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PHP Object-Oriented Solutions

Book Description

With the surge of popularity of PHP 5, and with PHP 6 just around the corner, Object-Oriented Programming is now an important consideration for PHP developers. This version-neutral book is a gentle introduction to Object-Oriented Programming (OOP) that won't overburden you with complex theory. It teaches you the essential basics of OOP that you'll need to know before moving onto a more advanced level, and includes a series of pre-packaged scripts that you can incorporate into your existing sites with the minimum of effort.

It shows how OOP can be used to create reusable and portable code by walking you through a series of simple projects. The projects feature the sorts of things developers run up against every day, and include a validator for filtering user input, a simple Date class that avoids the need to remember all the esoteric format codes in PHP, and an XML generator.

  • Teaches the fundamentals of OOP

  • Simple projects show how OOP concepts work in the real world

  • Pre-packaged scripts can easily be added to your own projects

  • Table of Contents

    1. Copyright
    2. ABOUT THE AUTHOR
    3. ABOUT THE TECHNICAL REVIEWER
    4. ACKNOWLEDGMENTS
    5. INTRODUCTION
    6. 1. WHY OBJECT-ORIENTED PHP?
      1. 1.1. Understanding basic OOP concepts
        1. 1.1.1. How OOP evolved
        2. 1.1.2. Using classes and objects
        3. 1.1.3. Protecting data integrity with encapsulation
        4. 1.1.4. Polymorphism is the name of the game
        5. 1.1.5. Extending classes through inheritance
          1. 1.1.5.1. Deciding on a class hierarchy
        6. 1.1.6. Using best practice
      2. 1.2. How OOP has evolved in PHP
        1. 1.2.1. OOP since PHP 5
        2. 1.2.2. Preparing for PHP 6
      3. 1.3. Choosing the right tools to work with PHP classes
        1. 1.3.1. Using a specialized script editor
      4. 1.4. Chapter review
    7. 2. WRITING PHP CLASSES
      1. 2.1. Formatting code for readability
        1. 2.1.1. Using the Zend Framework PHP Coding Standard
        2. 2.1.2. Choosing descriptive names for clarity
      2. 2.2. Creating classes and objects
        1. 2.2.1. Defining a class
        2. 2.2.2. Controlling access to properties and methods
          1. 2.2.2.1. Quick review
        3. 2.2.3. Setting default values with a constructor method
      3. 2.3. Using inheritance to extend a class
        1. 2.3.1. Defining a child class
        2. 2.3.2. Accessing a parent class's methods and properties
          1. 2.3.2.1. Using the scope resolution operator
        3. 2.3.3. Controlling changes to methods and properties
          1. 2.3.3.1. Preventing a class or method from being overridden
          2. 2.3.3.2. Using class constants for properties
          3. 2.3.3.3. Creating static properties and methods
          4. 2.3.3.4. Quick review
      4. 2.4. Loading classes automatically
      5. 2.5. Exploring advanced OOP features
        1. 2.5.1. Creating abstract classes and methods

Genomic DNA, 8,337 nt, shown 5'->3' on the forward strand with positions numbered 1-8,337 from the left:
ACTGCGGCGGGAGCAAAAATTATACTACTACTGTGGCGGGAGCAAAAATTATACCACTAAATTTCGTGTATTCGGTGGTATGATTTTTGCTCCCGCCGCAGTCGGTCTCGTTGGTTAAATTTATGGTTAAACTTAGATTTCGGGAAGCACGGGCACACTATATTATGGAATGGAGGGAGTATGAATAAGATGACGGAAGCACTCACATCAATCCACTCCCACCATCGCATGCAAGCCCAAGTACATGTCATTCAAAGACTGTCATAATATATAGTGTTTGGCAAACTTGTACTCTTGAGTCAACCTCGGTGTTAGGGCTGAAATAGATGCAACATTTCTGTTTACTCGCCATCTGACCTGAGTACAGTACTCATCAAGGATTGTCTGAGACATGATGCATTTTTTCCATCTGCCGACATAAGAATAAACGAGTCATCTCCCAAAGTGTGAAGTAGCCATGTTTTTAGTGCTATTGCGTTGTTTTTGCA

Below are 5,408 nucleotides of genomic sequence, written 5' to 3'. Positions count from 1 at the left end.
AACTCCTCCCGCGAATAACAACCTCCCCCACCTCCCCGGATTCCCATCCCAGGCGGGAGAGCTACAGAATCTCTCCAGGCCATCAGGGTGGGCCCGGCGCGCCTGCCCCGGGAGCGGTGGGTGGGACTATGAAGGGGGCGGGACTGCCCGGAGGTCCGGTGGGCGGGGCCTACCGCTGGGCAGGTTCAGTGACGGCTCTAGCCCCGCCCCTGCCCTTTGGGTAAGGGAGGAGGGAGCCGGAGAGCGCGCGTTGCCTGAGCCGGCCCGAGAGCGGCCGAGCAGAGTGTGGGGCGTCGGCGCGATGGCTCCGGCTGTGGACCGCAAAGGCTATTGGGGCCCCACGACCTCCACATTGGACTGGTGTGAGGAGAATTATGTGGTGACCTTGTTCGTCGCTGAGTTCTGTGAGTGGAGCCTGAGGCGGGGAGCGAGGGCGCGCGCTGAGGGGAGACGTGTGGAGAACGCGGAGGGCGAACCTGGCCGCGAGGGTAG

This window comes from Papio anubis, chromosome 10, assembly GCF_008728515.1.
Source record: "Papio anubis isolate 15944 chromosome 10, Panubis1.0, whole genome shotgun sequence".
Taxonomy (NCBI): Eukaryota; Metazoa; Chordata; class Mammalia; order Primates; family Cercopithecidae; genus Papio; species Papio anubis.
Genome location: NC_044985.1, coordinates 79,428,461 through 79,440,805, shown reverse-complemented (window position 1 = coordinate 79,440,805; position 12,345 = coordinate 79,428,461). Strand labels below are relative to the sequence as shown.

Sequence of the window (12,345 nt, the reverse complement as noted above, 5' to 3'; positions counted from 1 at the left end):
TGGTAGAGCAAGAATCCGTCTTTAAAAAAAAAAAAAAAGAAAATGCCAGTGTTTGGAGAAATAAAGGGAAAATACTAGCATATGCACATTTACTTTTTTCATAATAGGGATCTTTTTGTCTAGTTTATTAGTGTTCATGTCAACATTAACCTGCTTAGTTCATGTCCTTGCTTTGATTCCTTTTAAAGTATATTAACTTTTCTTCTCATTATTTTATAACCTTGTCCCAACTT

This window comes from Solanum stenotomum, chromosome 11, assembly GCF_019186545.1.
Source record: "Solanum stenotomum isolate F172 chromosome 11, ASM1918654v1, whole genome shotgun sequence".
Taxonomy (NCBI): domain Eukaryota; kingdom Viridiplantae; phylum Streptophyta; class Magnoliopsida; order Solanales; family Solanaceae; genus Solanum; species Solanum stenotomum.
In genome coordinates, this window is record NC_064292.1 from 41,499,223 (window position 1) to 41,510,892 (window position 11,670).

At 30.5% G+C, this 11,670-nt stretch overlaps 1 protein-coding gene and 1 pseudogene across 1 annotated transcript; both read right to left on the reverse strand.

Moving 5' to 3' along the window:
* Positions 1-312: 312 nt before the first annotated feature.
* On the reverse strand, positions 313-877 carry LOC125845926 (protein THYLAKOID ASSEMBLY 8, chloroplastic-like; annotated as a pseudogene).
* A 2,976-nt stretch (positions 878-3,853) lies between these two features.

2. 2.5.2. Simulating multiple inheritance with interfaces
        3. 2.5.3. Understanding which class an object is an instance of
          1. 2.5.3.1. Restricting acceptable data with type hinting
      6. 2.6. Using magic methods
        1. 2.6.1. Converting an object to a string
        2. 2.6.2. Cloning an object
        3. 2.6.3. Accessing properties automatically
        4. 2.6.4. Accessing methods automatically
        5. 2.6.5. Cleaning up with a destructor method
      7. 2.7. Handling errors with exceptions
        1. 2.7.1. Throwing an exception
        2. 2.7.2. Catching an exception
        3. 2.7.3. Extracting information from an exception
        4. 2.7.4. Extending the Exception class
      8. 2.8. Using comments to generate code hints
        1. 2.8.1. Writing PHPDoc comments
      9. 2.9. Chapter review
    8. 3. TAKING THE PAIN OUT OF WORKING WITH DATES
      1. 3.1. Designing the class
        1. 3.1.1. Examining the built-in date-related classes
          1. 3.1.1.1. Using the DateTime class
          2. 3.1.1.2. Setting the default time zone in PHP
          3. 3.1.1.3. Examining the DateTimeZone class
          4. 3.1.1.4. Using the DateTimeZone class
        2. 3.1.2. Deciding how to extend the existing classes
      2. 3.2. Building the class
        1. 3.2.1. Creating the class file and constructor
        2. 3.2.2. Resetting the time and date
        3. 3.2.3. Accepting dates in common formats
          1. 3.2.3.1. Accepting a date in MM/DD/YYYY format
          2. 3.2.3.2. Accepting a date in DD/MM/YYYY format
          3. 3.2.3.3. Accepting a date in MySQL format
        4. 3.2.4. Outputting dates in common formats
        5. 3.2.5. Outputting date parts
        6. 3.2.6. Performing date-related calculations
          1. 3.2.6.1. Adding and subtracting days or weeks
          2. 3.2.6.2. Adding months
          3. 3.2.6.3. Subtracting months
          4. 3.2.6.4. Adding and subtracting years
          5. 3.2.6.5. Calculating the number of days between two dates
        7. 3.2.7. Creating a default date format
      3. 3.3. Creating read-only properties
      4. 3.4. Organizing and commenting the class file
      5. 3.5. Chapter review
    9. 4. USING PHP FILTERS TO VALIDATE USER INPUT
      1. 4.1. Validating input with the filter functions
        1. 4.1.1. Understanding how the filter functions work
          1. 4.1.1.1. filter_has_var()
          2. 4.1.1.2. filter_list()
          3. 4.1.1.3. filter_id()
        2. 4.1.2. Setting filter options
          1. 4.1.2.1. Filtering single variables
          2. 4.1.2.2. Setting flags and options when filtering a single variable
          3. 4.1.2.3. Filtering multiple variables